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Arizona is ground zero for election changes

<i>Ross D. Franklin/AP</i><br/>Arizona House speaker Rusty Bowers has quietly made a name for himself in the state as the stealth killer of his party's most extreme election ideas.
Ross D. Franklin/AP
Arizona House speaker Rusty Bowers has quietly made a name for himself in the state as the stealth killer of his party's most extreme election ideas.

By Fredreka Schouten and Kelly Mena, CNN

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You’ve probably never heard of Republican Rep. Rusty Bowers, but the Arizona House speaker has quietly made a name for himself in the state as the stealth killer of his party’s most extreme election ideas.

First up was a bill that would have ripped up most voting rules in this battleground state and handed the state legislature the power to reject election results it didn’t like.

In a bit of parliamentary jiu jitsu, Bowers assigned the bill to 12 committees at once, ensuring it would go nowhere. Its sponsor, GOP state Rep. John Fillmore, called it a “12-committee lynching.”

Arizona Mirror journalist Jeremy Duda offered a colorful take — describing Bowers’ takedown as “killing the bill, chopping it up, setting the pieces on fire, then digging up the ashes and throwing them into the ocean.”

Then came Rep. Mark Finchem’s resolution this month on Arizona’s 2020 election results. Finchem, a Republican running for secretary of state this year with Trump’s endorsement, makes mostly debunked claims of fraud to call for the results to be set aside in three counties. It includes Maricopa, the state’s most populous county, targeted last year in a problem-plagued ballot review ordered by Republicans in the state Senate.

Bowers’ response to the proposal, per The Arizona Republic: “Mr. Finchem’s obviously unconstitutional and profoundly unwise proposal will receive all of the consideration it deserves.”

Bowers, a professional painter and sculptor who represents a district east of Phoenix, has a contrarian history — at least when it comes to some of his party’s most outlandish maneuvers in recent years.

He has described Trump and the then-President’s lawyer Rudy Giuliani calling him after the 2020 election, asking Bowers to somehow inject the legislature into the certification process before the state sent its slate of 11 presidential electors to Congress.

Bowers told CNN’s Dianne Gallagher that he voted and campaigned for Trump but rebuffed that. “I said, ‘No, I won’t,'” Bowers recounted in a CNN interview last year, adding, “‘3.5 million people voted here, I’m not gonna unilaterally do that.'”

Bowers is term-limited in the Arizona House, and last week announced plans to run for the state Senate.

Arizona at ground zero

Even as headline-grabbing election bills falter in Arizona, Republican lawmakers still are weighing a raft of proposals that could alter voting practices in a battleground state that President Joe Biden won by fewer than 11,000 votes.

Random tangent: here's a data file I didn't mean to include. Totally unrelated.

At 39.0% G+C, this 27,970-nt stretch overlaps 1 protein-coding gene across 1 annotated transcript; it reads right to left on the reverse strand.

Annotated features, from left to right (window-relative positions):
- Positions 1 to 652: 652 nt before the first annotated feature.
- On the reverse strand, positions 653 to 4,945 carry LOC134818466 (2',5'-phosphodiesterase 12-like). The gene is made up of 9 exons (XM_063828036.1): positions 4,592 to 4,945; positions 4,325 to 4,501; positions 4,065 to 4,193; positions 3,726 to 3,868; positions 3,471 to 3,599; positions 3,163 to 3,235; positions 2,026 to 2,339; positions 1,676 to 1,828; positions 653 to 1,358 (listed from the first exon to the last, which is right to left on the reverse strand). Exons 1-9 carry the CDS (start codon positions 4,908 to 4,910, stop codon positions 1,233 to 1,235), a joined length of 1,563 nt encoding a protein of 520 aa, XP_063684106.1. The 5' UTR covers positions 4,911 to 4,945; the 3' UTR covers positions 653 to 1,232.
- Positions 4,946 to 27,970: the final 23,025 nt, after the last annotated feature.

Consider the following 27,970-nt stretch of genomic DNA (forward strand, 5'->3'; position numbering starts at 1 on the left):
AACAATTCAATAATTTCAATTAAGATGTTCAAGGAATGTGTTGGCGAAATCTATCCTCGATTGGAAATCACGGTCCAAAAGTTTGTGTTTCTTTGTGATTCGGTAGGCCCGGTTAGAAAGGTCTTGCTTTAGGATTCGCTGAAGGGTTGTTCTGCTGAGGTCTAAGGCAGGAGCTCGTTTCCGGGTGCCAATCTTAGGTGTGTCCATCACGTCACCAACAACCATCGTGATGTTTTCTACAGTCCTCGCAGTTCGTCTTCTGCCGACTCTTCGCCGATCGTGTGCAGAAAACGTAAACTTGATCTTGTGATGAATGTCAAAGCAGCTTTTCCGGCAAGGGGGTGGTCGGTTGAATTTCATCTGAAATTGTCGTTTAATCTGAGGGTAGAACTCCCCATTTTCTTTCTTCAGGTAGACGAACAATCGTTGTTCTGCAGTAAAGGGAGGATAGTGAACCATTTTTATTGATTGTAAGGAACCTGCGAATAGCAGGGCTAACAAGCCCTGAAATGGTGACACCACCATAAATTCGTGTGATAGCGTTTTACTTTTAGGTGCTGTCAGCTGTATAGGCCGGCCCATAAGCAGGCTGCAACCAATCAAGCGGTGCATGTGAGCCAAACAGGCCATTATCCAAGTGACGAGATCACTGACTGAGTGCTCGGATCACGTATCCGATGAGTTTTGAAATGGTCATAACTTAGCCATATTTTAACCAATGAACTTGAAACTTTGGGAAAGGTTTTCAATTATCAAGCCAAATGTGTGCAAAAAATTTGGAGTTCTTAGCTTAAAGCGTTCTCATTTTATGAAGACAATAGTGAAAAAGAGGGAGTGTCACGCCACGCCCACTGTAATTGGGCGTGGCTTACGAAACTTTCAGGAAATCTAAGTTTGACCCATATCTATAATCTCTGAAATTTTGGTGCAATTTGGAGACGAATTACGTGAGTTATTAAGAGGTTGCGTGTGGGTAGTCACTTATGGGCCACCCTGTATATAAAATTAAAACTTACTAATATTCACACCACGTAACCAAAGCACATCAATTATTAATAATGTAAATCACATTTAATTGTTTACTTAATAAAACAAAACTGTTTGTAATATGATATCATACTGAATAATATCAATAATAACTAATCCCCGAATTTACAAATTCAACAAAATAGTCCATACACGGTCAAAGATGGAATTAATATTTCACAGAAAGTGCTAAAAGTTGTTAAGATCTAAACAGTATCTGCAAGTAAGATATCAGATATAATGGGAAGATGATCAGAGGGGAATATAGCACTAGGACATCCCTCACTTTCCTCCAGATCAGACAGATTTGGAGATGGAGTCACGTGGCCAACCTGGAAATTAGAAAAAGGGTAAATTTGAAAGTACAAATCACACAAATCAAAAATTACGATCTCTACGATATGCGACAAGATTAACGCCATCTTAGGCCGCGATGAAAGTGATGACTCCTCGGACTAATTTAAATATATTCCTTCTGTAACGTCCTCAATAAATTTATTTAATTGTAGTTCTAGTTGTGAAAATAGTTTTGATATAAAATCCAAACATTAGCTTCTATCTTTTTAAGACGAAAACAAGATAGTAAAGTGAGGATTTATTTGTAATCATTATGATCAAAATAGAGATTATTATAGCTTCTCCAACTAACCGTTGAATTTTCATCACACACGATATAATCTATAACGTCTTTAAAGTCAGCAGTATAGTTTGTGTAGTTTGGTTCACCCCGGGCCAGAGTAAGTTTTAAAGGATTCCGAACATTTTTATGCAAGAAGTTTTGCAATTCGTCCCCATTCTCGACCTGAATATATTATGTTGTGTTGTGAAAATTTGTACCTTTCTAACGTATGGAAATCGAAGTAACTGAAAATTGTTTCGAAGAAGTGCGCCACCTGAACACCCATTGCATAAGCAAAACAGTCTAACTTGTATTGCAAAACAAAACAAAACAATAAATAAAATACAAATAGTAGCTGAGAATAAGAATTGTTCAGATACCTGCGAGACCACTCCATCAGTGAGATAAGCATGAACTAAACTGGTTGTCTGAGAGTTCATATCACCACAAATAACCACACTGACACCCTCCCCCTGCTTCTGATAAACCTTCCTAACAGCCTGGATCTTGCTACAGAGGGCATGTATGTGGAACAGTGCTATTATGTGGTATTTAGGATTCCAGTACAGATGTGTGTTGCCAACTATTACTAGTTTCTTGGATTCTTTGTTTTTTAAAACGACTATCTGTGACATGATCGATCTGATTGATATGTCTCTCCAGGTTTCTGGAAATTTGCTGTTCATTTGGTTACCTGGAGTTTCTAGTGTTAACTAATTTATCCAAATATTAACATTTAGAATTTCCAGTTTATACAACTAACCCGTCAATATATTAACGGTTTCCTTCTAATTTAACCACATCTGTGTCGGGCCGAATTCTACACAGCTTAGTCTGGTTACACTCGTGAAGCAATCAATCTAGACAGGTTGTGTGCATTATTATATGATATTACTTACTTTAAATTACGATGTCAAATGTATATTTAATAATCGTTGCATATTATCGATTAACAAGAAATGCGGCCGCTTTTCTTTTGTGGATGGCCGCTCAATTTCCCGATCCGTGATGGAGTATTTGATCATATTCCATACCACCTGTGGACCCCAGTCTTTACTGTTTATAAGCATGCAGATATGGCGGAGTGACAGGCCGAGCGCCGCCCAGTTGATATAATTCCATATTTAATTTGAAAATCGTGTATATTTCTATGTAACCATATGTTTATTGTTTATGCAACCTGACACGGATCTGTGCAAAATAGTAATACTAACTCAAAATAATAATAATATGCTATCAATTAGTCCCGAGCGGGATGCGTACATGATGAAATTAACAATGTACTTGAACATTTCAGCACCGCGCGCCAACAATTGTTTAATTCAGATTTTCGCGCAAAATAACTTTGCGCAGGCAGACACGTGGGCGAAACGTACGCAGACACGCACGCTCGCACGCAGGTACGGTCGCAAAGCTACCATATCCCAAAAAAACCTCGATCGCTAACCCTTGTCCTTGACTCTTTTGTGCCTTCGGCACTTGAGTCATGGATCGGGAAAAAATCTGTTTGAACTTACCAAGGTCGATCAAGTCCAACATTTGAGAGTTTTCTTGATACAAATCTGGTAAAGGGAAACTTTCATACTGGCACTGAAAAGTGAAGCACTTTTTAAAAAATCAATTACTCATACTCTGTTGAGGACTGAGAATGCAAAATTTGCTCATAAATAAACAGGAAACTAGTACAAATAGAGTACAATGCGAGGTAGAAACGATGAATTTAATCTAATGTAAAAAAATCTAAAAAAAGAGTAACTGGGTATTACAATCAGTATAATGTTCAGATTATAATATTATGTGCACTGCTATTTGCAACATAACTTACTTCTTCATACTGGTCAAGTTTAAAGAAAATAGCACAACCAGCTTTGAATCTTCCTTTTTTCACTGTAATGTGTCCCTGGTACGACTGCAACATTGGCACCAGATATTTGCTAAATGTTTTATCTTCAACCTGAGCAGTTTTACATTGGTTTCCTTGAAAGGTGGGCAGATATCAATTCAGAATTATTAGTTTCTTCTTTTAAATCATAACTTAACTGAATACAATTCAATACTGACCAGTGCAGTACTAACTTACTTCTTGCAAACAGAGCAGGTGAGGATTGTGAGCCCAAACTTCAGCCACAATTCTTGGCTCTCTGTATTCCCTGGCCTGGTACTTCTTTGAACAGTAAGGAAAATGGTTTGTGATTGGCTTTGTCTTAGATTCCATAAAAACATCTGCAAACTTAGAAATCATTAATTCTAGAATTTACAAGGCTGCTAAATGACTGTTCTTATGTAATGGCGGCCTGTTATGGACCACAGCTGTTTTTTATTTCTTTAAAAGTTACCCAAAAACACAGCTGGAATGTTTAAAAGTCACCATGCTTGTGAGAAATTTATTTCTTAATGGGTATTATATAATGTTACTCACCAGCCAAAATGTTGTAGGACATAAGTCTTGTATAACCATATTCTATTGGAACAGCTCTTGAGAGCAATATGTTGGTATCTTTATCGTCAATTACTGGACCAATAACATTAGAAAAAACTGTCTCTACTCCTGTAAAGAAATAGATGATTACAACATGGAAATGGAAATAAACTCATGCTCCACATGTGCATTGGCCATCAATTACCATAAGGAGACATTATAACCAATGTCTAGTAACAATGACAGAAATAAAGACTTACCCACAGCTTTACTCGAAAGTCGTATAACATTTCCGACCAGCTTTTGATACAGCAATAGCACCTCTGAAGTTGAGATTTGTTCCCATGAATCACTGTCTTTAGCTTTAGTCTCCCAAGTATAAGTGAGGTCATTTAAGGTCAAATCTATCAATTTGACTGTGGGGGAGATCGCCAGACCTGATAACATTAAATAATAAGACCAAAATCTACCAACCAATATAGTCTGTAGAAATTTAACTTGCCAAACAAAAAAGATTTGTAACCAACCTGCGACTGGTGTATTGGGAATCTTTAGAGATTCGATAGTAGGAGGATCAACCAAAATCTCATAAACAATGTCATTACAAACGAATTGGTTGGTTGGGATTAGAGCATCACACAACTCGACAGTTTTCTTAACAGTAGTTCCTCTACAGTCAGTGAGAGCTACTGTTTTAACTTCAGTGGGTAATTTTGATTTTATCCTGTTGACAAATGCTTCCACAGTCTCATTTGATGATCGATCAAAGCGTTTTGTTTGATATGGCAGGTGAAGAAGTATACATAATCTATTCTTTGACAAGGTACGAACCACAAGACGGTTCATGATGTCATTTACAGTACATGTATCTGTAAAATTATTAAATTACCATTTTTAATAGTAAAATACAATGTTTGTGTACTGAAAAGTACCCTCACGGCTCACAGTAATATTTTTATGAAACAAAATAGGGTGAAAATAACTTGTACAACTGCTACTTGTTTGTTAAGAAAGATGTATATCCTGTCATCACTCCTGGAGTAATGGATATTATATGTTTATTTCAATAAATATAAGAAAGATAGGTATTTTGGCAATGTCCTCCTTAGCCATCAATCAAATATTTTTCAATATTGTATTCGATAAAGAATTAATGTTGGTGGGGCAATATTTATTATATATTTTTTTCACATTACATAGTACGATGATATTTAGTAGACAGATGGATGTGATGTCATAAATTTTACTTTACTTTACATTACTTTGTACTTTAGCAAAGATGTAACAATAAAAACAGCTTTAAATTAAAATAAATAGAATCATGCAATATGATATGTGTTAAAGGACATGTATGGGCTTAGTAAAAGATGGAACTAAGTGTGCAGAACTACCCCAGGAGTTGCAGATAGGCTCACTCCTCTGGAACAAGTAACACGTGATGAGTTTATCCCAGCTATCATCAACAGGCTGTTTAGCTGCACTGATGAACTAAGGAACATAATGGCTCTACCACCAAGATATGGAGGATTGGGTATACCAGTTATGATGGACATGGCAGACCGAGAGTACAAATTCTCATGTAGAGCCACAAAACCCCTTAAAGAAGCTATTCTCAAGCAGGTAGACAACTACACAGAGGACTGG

They include bills that would:

A database maintained by the National Conference of State Legislatures shows that Arizona accounts for nearly 10% of all the election-related bills in states this year.

Alex Gulotta, a voting rights activist who runs the Arizona branch of All Voting is Local, said he credits Bowers with “holding the line” to block some of the most blatantly undemocratic ideas floated in the state.

But, he said, “there are actually a lot of bad things” moving through the legislature “that people are being silent about.”

Dates to watch

The stakes are high in Arizona this year.

Voters will fill an open gubernatorial seat, now held by term-limited Republican Gov. Doug Ducey, and decide whether to return one of most vulnerable Senate incumbents, Democratic Sen. Mark Kelly, to Congress.

The filing deadline for candidates in Arizona is April 4. The primary election for legislative and statewide offices is slated for August 2.

The deadline to register to vote in that primary is July 5.

The state’s full calendar, along with information on how to check your voter registration status if you live in Arizona, can be found here at the Arizona Secretary of State’s Office.

Lone star on the horizon

Control of both chambers of Congress and a slew of governorships are on the line in upcoming primaries around the country. Our colleagues Gregory Krieg and Ethan Cohen have the full rundown of key primary dates here.

The first statewide primary of the year is just a week away in Texas. The governor’s seat, six other statewide offices and an array of congressional and state legislative races are on the ballot.

The last day of early, in-person voting in the Lone Star State is Friday, February 25. Election day is March 1.

You need to read

  • Maine Sen. Susan Collins’ recent op-ed in The New York Times, making the case for an overhaul of the arcane 1887 law that sets out procedures for Congress to count presidential electors. The process was disrupted temporarily when pro-Trump supporters stormed the US Capitol on January 6, 2021. The Republican senator recounts the terror and chaos of that day as she argues for shoring up the Electoral Count Act.
  • CNN’s Jamie Gangel and Jeremy Herb’s “Anatomy of a tweet” piece, looking at how a retired judge and Twitter newbie strung together tweets to try to stop an insurrection.
  • Our colleague Chris Cillizza’s take on an election denier announcing a run for Colorado secretary of state.
  • A look from the New York Times at how the Wisconsin Republican party is being torn apart by election deniers in the party who still believe former President Donald Trump can be reinstalled in the White House.

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